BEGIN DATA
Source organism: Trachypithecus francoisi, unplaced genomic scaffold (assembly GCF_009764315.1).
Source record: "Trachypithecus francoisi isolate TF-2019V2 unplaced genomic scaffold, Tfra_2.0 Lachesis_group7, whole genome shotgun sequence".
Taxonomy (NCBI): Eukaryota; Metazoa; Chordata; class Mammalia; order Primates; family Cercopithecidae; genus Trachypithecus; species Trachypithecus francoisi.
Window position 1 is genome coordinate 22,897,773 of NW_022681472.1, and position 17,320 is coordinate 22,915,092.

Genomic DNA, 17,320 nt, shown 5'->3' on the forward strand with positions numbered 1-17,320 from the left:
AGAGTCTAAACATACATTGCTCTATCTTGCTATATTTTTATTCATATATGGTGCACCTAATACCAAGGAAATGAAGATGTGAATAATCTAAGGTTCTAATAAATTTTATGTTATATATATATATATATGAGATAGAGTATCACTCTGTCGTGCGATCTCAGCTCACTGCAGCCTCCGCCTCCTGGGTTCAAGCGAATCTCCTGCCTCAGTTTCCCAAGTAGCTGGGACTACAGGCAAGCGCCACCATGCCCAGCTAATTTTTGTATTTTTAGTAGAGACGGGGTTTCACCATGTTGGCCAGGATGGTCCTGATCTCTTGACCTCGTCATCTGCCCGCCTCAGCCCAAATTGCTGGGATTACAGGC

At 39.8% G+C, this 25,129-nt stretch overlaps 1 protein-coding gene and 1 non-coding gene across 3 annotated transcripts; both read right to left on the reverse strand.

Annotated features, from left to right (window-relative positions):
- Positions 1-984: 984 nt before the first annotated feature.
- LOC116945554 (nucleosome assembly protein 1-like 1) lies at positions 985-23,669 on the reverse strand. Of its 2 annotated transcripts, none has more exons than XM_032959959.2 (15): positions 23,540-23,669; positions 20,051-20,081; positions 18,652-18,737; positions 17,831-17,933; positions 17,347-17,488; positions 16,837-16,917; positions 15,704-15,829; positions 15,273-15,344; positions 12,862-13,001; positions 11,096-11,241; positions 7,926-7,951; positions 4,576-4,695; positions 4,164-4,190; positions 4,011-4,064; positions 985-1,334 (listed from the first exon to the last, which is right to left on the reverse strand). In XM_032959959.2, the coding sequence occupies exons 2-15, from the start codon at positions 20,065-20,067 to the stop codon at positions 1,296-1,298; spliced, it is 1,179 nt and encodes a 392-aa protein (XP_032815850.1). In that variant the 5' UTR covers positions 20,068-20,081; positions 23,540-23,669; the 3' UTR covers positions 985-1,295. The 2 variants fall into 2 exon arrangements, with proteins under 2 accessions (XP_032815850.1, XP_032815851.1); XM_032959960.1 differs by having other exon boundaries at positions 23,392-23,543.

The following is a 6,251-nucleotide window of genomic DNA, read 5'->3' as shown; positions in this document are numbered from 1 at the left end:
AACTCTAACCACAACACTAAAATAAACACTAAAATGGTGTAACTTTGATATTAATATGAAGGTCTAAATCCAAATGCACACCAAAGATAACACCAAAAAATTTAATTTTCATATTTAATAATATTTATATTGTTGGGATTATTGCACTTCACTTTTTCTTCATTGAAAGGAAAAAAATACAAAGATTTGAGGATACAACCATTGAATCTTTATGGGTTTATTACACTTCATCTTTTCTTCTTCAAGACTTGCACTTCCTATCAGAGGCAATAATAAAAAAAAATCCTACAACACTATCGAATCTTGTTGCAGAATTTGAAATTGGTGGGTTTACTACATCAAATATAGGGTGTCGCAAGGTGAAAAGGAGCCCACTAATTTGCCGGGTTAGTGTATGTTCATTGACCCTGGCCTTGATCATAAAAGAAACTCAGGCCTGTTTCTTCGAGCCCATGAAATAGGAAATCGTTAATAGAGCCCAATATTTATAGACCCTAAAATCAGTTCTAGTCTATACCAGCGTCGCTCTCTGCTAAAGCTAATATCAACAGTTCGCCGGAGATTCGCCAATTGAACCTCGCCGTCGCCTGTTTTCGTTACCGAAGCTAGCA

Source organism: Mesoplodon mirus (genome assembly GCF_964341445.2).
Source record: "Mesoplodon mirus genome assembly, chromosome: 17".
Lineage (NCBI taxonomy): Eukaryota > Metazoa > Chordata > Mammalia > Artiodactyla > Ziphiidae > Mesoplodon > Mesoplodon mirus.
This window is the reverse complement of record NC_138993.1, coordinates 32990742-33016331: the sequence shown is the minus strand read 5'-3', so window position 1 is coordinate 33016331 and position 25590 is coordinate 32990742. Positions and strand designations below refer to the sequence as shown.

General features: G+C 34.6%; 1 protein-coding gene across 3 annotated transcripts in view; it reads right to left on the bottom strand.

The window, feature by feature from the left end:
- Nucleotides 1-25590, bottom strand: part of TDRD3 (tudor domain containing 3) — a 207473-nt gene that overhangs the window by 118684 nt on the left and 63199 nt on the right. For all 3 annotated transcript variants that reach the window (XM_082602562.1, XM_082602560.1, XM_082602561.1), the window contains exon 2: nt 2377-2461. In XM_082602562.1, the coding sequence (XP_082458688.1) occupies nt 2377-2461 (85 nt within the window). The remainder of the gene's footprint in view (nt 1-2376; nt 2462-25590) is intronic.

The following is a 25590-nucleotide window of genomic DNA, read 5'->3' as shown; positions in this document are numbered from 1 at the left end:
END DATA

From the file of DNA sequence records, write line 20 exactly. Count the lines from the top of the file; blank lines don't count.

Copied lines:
The following is a 25590-nucleotide window of genomic DNA, read 5'->3' as shown; positions in this document are numbered from 1 at the left end: